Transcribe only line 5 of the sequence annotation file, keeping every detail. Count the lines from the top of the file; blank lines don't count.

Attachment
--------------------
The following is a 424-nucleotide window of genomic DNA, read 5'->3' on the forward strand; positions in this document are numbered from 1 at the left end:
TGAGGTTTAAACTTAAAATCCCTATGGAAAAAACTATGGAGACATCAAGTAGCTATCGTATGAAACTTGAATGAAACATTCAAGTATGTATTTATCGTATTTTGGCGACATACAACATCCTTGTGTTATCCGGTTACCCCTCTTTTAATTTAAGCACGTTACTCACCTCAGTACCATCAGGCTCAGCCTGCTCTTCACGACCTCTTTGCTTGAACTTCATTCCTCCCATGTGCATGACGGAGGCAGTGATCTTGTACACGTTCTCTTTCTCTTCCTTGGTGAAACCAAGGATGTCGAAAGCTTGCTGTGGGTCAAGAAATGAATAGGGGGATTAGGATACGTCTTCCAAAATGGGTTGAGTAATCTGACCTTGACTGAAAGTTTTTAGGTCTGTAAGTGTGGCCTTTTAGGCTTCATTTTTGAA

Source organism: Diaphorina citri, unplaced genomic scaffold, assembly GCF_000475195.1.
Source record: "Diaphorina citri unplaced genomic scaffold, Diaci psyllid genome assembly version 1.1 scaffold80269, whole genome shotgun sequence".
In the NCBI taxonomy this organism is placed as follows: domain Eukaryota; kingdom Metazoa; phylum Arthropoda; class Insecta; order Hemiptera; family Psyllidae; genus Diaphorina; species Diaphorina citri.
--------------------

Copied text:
In the NCBI taxonomy this organism is placed as follows: domain Eukaryota; kingdom Metazoa; phylum Arthropoda; class Insecta; order Hemiptera; family Psyllidae; genus Diaphorina; species Diaphorina citri.